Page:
Revd. Mark Carrick explains how Central Methodist Church in Chesterfield are using a 'Murder Mystery' style event to explain the Advent story.
He said: "The idea came about in response to a self-posed question 'how do we offer the story of our faith in a relevant, engaging, and immersive way?'
"For many of us, the Christmas story is a well-trodden path, whether we attend church or not. Stories of stars, mangers, shepherds, and gift-bearing visitors from the East are recalled in carols, films, and books. How do we, in church, avoid becoming acclimatised to such well known events? And how do those outside the church see it as more than just a story that's rolled out each year? The challenge was to tell the story in a way that was both missional and inspiring for us all.
"The idea was to offer something that made the story personal. But how do you offer an immersive experience with events that took place over 2,000 years ago? Using the 'Murder Mystery' idea of inviting people to eat together and solve a mystery unfolding before them was perhaps one way. Initially, it was 'who stole the manger?', but we decided on a play on words, hence 'Myrrh, the Mystery'.
"So, the event will be based on offering a buffet tea for around 80 guests. Seated in squads of five, guests will be invited to assist the Bethlehem Police in solving the mystery of the missing Myrrh. We have drafted in the creative talents of Chris Warren in the writing and construction of the event, and Abigail Carrick in designing unique, bespoke artwork to both advertise and assist in the event.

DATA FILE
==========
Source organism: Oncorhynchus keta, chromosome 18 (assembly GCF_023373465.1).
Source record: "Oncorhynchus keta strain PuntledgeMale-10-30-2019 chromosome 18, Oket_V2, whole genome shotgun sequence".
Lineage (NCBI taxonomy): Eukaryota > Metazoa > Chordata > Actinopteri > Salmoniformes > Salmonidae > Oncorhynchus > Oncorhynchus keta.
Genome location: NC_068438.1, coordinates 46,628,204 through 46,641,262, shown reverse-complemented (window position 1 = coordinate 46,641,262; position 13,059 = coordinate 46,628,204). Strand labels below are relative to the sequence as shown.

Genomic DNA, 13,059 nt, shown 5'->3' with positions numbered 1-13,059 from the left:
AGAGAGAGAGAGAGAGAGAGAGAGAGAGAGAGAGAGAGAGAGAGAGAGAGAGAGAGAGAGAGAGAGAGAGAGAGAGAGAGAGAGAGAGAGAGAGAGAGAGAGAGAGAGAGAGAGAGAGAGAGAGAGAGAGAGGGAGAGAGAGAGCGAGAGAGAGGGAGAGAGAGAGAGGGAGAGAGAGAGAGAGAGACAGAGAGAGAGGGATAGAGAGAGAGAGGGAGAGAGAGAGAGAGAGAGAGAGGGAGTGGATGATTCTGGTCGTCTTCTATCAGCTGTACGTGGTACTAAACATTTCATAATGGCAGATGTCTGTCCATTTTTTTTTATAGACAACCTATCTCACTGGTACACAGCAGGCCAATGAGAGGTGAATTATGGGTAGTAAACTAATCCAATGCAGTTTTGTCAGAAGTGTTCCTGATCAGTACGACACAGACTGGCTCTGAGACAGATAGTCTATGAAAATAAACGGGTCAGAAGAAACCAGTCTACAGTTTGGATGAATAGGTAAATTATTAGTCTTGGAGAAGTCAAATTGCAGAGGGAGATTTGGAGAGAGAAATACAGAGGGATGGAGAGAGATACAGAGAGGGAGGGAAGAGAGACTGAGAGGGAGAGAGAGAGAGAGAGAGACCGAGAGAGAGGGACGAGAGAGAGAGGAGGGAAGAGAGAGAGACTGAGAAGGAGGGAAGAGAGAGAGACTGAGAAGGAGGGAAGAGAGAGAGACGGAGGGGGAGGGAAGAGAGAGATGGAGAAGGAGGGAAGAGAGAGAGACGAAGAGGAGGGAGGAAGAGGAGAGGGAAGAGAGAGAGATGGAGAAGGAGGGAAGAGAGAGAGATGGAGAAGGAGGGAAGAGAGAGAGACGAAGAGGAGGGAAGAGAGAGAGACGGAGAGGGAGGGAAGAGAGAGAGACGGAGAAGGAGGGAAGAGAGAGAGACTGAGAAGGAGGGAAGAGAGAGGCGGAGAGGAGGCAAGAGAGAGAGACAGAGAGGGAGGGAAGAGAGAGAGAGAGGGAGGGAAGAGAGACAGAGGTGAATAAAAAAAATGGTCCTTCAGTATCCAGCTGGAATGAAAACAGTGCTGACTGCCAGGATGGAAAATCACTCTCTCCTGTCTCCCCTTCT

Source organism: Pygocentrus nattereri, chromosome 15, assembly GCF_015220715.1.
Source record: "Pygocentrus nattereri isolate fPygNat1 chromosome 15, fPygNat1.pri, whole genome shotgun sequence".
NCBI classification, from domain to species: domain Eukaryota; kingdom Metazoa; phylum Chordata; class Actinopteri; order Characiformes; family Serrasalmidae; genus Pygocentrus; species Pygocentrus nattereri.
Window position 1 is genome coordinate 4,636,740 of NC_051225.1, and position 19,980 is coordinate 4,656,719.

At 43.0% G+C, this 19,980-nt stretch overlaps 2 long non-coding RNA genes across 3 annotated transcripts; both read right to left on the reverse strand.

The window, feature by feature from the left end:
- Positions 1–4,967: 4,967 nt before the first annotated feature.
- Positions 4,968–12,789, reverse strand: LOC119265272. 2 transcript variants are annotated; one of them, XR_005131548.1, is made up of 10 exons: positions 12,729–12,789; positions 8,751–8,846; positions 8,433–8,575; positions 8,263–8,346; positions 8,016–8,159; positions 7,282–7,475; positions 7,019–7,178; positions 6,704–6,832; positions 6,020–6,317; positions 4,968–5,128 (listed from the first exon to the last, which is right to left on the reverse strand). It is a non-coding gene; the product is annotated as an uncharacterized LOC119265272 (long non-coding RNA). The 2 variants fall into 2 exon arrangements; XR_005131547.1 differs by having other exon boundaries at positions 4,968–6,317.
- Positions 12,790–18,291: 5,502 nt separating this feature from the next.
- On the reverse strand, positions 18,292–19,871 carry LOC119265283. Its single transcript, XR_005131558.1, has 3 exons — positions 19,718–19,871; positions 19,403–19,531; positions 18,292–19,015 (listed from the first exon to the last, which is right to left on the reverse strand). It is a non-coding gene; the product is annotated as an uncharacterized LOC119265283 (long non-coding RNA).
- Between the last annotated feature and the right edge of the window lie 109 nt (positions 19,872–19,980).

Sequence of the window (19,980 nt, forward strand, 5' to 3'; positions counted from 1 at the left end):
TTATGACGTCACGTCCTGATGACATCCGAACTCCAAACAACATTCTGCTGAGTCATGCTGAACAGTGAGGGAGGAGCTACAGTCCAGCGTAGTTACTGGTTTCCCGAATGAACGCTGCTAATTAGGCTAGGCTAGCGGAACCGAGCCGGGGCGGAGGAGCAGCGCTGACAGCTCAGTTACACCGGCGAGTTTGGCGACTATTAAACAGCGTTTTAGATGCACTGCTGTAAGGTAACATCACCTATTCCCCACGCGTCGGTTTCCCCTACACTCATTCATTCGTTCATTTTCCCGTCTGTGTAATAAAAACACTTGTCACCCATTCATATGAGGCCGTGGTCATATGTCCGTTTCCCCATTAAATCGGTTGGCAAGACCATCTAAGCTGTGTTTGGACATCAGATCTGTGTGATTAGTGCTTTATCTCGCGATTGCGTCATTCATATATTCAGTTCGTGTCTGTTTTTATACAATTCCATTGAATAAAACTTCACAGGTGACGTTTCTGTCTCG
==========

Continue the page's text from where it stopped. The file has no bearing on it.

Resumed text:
"The event works by sending a steady stream of information, supposedly from detectives in the field. Each squad gets the same rolling flow of clues and police interviews. These are both displayed on a big screen and delivered on slips of paper, so that a record of all the data can be kept, sorted, puzzled over, and re-arranged.
"As the scenario unfolds, each group in effect reconstructs and re-imagines the story of the Nativity in Bethlehem, as told by Luke and Matthew. Using a map and eyewitness reports, we hope people will be 'transported' into the story. But in our version the myrrh goes missing. Who has taken it? Why was it stolen? What will happen next? Lots of happy talk, and a satisfying solution – it's all part of the game! Of course, we can then explain why the myrrh was so important, who the baby was, why was he born in a stable, and what was the significance of the star or the Eastern visitors. It all comes together so those who have been in the mystery can see the Nativity story from a fresh perspective. We hope people who aren't used to coming to church will hear for themselves the real mystery of God coming to earth!
"Tickets are on sale in Cornerstone, Central Methodist Church, priced £3. We hope the event is a missional opportunity to invite others to hear the story of Christmas.